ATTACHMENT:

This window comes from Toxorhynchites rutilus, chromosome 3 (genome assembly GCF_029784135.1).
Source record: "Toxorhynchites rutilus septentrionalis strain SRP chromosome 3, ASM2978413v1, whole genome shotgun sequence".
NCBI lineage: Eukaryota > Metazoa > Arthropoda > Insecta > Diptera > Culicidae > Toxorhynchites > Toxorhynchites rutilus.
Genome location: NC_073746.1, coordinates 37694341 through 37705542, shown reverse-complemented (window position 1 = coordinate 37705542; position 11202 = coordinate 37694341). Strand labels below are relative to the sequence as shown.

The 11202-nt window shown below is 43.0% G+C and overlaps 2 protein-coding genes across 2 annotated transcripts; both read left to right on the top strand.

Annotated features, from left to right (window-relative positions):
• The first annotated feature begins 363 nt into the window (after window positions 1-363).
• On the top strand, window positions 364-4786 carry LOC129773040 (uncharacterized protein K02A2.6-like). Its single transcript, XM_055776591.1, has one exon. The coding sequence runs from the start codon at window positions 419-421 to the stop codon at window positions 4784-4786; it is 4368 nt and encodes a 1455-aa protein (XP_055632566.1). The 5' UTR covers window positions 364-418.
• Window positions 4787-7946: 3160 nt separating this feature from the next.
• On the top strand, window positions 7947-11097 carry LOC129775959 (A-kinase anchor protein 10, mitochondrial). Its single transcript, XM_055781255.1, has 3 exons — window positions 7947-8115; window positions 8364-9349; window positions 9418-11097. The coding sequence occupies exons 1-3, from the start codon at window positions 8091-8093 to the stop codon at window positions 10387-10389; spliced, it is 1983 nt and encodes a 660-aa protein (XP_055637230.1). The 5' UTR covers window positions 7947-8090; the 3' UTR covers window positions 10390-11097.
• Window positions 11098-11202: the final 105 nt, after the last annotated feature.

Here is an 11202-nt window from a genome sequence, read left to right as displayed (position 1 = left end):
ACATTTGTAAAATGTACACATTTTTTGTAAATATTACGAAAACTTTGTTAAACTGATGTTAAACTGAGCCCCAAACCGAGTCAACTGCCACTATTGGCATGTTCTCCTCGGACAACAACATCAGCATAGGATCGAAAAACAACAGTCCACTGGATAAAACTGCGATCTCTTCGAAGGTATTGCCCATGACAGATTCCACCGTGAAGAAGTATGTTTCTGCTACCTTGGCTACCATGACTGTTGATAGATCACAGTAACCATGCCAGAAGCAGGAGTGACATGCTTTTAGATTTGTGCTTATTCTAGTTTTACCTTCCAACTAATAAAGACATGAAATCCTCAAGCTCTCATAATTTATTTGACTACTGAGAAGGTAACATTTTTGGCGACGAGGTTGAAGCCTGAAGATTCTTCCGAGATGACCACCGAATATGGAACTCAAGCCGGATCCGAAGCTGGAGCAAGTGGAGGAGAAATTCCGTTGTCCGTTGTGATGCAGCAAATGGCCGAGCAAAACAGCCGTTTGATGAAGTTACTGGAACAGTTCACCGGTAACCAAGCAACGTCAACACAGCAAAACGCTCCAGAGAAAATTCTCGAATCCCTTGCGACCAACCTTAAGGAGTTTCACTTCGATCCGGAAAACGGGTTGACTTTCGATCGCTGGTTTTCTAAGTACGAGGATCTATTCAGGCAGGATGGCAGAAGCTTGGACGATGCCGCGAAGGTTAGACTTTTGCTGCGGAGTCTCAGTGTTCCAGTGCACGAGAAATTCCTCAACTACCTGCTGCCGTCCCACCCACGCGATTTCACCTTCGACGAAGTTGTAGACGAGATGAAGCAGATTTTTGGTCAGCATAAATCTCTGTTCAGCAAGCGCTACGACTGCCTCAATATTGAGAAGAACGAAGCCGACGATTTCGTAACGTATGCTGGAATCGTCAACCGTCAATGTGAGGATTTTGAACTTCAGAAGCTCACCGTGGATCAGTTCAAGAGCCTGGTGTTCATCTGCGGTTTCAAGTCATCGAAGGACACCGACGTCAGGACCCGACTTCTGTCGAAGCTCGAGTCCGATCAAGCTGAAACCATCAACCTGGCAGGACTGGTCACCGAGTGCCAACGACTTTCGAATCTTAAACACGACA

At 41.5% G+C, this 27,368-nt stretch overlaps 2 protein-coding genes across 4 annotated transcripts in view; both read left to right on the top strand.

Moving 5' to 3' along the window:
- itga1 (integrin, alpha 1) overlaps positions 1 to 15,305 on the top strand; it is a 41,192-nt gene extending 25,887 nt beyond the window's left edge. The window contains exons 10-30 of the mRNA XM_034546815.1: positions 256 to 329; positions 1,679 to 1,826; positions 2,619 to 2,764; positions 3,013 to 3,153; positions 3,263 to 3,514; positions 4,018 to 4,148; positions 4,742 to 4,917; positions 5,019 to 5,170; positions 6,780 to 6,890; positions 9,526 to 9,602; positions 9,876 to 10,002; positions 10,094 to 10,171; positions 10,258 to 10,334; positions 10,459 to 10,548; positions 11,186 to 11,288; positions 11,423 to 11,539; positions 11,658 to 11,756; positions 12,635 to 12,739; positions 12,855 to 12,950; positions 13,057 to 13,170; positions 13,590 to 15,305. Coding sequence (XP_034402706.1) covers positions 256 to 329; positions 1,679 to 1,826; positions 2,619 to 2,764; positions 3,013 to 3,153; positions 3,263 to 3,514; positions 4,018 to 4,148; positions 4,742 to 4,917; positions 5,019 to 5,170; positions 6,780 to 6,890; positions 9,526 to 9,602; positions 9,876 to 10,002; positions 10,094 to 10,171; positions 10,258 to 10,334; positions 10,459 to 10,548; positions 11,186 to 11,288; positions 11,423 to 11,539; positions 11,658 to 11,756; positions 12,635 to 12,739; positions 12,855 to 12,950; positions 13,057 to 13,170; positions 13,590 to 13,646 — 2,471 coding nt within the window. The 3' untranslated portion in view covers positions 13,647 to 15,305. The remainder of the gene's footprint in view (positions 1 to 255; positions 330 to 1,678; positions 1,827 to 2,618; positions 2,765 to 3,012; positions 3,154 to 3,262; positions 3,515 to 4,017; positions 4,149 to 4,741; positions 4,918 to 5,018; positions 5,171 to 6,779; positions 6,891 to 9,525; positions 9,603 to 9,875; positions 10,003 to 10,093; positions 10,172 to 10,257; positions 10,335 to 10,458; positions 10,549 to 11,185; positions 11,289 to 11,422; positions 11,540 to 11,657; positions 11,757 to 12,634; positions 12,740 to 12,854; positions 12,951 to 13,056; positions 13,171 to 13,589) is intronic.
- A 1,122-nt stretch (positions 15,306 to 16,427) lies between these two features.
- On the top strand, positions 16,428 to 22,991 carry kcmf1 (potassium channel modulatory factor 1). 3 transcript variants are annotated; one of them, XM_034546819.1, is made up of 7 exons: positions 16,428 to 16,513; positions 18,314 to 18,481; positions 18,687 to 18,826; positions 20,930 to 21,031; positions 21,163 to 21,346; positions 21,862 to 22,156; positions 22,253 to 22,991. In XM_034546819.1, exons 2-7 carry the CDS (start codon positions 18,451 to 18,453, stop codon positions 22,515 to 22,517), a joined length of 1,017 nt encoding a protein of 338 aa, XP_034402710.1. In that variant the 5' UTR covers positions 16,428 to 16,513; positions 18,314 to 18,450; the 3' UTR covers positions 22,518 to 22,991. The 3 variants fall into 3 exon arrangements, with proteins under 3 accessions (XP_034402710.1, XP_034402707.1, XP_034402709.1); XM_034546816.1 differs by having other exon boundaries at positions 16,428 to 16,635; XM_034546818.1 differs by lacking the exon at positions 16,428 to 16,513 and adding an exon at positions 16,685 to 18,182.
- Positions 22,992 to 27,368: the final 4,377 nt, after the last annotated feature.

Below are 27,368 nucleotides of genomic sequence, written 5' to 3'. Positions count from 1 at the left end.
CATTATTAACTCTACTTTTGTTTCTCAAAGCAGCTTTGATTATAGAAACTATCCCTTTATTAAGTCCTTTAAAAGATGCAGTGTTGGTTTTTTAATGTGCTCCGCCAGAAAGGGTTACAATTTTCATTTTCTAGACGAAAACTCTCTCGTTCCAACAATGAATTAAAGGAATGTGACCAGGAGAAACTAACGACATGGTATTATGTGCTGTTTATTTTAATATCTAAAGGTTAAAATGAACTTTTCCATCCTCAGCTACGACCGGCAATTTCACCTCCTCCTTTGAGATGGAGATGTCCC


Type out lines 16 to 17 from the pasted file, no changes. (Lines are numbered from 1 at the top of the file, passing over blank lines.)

- itga1 (integrin, alpha 1) overlaps positions 1 to 15,305 on the top strand; it is a 41,192-nt gene extending 25,887 nt beyond the window's left edge. The window contains exons 10-30 of the mRNA XM_034546815.1: positions 256 to 329; positions 1,679 to 1,826; positions 2,619 to 2,764; positions 3,013 to 3,153; positions 3,263 to 3,514; positions 4,018 to 4,148; positions 4,742 to 4,917; positions 5,019 to 5,170; positions 6,780 to 6,890; positions 9,526 to 9,602; positions 9,876 to 10,002; positions 10,094 to 10,171; positions 10,258 to 10,334; positions 10,459 to 10,548; positions 11,186 to 11,288; positions 11,423 to 11,539; positions 11,658 to 11,756; positions 12,635 to 12,739; positions 12,855 to 12,950; positions 13,057 to 13,170; positions 13,590 to 15,305. Coding sequence (XP_034402706.1) covers positions 256 to 329; positions 1,679 to 1,826; positions 2,619 to 2,764; positions 3,013 to 3,153; positions 3,263 to 3,514; positions 4,018 to 4,148; positions 4,742 to 4,917; positions 5,019 to 5,170; positions 6,780 to 6,890; positions 9,526 to 9,602; positions 9,876 to 10,002; positions 10,094 to 10,171; positions 10,258 to 10,334; positions 10,459 to 10,548; positions 11,186 to 11,288; positions 11,423 to 11,539; positions 11,658 to 11,756; positions 12,635 to 12,739; positions 12,855 to 12,950; positions 13,057 to 13,170; positions 13,590 to 13,646 — 2,471 coding nt within the window. The 3' untranslated portion in view covers positions 13,647 to 15,305. The remainder of the gene's footprint in view (positions 1 to 255; positions 330 to 1,678; positions 1,827 to 2,618; positions 2,765 to 3,012; positions 3,154 to 3,262; positions 3,515 to 4,017; positions 4,149 to 4,741; positions 4,918 to 5,018; positions 5,171 to 6,779; positions 6,891 to 9,525; positions 9,603 to 9,875; positions 10,003 to 10,093; positions 10,172 to 10,257; positions 10,335 to 10,458; positions 10,549 to 11,185; positions 11,289 to 11,422; positions 11,540 to 11,657; positions 11,757 to 12,634; positions 12,740 to 12,854; positions 12,951 to 13,056; positions 13,171 to 13,589) is intronic.
- A 1,122-nt stretch (positions 15,306 to 16,427) lies between these two features.